Lewy body dementia — a less-known cause of cognitive problems

Not all people with cognitive problems have Alzheimer’s disease. While Alzheimer’s is the most common reason for memory problems as people get older, there are other types of dementia.

Lewy body dementia or Lewy body disease is a much less common cause of cognitive problems and is seen in about seven in a thousand people over the age of 65. People with LBD tend to have trouble with visual spatial function and executive function. Executive function involves the ability to carry out complex tasks that have multiple steps, such as baking a cake. Early in the course of the disease, persons with LBD often have a fairly good memory. For example, remembering a list of words told to them five minutes before.

People with LBD may also have hallucinations or delusions. They may see people who are not present or have false beliefs such as thinking their house belongs to someone else. They often fluctuate in their degree of cognitive problems, having some days when they seem to do very well and others when they really struggle.

On a physical exam, the doctor may see some features similar to Parkinson’s disease such as slowed walking, smaller movements and handwriting, and stiffness. It is also common that people with LBD have a history of a disorder of sleep called REM sleep behavior disorder, or RBD. RBD often starts many years before cognitive problems develop. In RBD, people act out their dreams (which occur during REM sleep) and can injure themselves and their bed partner.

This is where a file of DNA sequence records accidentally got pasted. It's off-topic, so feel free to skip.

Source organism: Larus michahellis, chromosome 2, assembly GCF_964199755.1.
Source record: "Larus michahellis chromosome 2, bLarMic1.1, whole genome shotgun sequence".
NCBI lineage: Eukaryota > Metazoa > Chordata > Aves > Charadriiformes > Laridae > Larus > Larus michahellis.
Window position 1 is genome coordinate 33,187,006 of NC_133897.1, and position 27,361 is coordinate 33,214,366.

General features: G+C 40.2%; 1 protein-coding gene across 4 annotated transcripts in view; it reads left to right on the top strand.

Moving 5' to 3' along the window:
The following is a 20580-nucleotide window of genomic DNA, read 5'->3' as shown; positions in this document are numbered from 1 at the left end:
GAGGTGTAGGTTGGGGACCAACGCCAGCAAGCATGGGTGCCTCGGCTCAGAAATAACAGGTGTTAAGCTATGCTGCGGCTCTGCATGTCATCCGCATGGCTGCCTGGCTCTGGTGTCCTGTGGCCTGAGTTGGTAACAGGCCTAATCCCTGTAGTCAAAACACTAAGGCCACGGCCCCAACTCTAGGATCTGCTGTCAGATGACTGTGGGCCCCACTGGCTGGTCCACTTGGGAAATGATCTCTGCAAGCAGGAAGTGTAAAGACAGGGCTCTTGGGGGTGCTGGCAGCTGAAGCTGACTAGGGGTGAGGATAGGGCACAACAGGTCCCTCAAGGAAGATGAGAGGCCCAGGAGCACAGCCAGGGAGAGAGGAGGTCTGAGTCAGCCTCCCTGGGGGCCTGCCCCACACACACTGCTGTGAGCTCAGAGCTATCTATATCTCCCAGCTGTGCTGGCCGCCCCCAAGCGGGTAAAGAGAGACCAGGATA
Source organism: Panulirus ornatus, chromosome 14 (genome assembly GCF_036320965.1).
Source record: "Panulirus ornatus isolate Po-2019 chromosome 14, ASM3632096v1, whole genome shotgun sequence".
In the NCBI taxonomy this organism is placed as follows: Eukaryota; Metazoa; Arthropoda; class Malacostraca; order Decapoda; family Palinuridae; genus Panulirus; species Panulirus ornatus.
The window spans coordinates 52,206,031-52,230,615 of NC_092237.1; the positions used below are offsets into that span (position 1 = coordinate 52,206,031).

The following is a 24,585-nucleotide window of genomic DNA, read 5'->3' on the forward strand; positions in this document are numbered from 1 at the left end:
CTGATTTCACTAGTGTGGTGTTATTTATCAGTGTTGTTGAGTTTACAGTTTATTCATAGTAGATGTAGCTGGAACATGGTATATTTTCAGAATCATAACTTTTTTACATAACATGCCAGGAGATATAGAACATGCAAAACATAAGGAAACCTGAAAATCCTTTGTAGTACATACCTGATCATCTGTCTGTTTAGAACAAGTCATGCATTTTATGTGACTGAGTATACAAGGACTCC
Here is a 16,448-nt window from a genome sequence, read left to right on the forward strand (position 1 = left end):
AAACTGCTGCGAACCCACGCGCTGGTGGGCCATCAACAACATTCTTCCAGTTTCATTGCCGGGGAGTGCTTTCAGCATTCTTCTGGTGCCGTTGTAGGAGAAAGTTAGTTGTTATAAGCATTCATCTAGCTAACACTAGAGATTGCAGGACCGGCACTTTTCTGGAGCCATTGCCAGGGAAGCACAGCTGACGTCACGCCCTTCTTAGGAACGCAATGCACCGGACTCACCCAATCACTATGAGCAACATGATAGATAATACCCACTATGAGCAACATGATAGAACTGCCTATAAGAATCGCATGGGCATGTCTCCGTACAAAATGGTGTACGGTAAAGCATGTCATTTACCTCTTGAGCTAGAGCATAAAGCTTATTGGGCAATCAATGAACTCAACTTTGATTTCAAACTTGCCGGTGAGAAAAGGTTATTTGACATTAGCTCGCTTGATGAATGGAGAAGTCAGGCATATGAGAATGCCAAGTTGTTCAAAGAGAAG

Unfortunately, there are not perfect treatments for LBD. But medications called cholinesterase inhibitors can help some patients. Rivastigmine is the one that has been studied the most extensively. Memantine is a different type of medication that may help some patients as well.

One of the most important things to be aware of is that people with LBD can respond very poorly to many typical antipsychotic medications, such as haloperidol and chlorpromazine. These medications are often used to treat delusions and are also given frequently for agitation. The typical ones should be avoided in LBD. There are two antipsychotics — quetiapine and clozapine — that can be used if delusions and hallucinations are problematic. If the parkinsonian features are prominent, a medication used to treat Parkinson’s disease, levodopa, may also be tried.

People with cognitive problems as well as RBD or hallucinations may have Lewy body dementia — not Alzheimer’s Disease. In this type of dementia, a neurological consultation is often particularly helpful.

Amie Peterson, M.D.
Assistant Professor of Neurology
OHSU Parkinson Center of Oregon
OHSU Brain Institute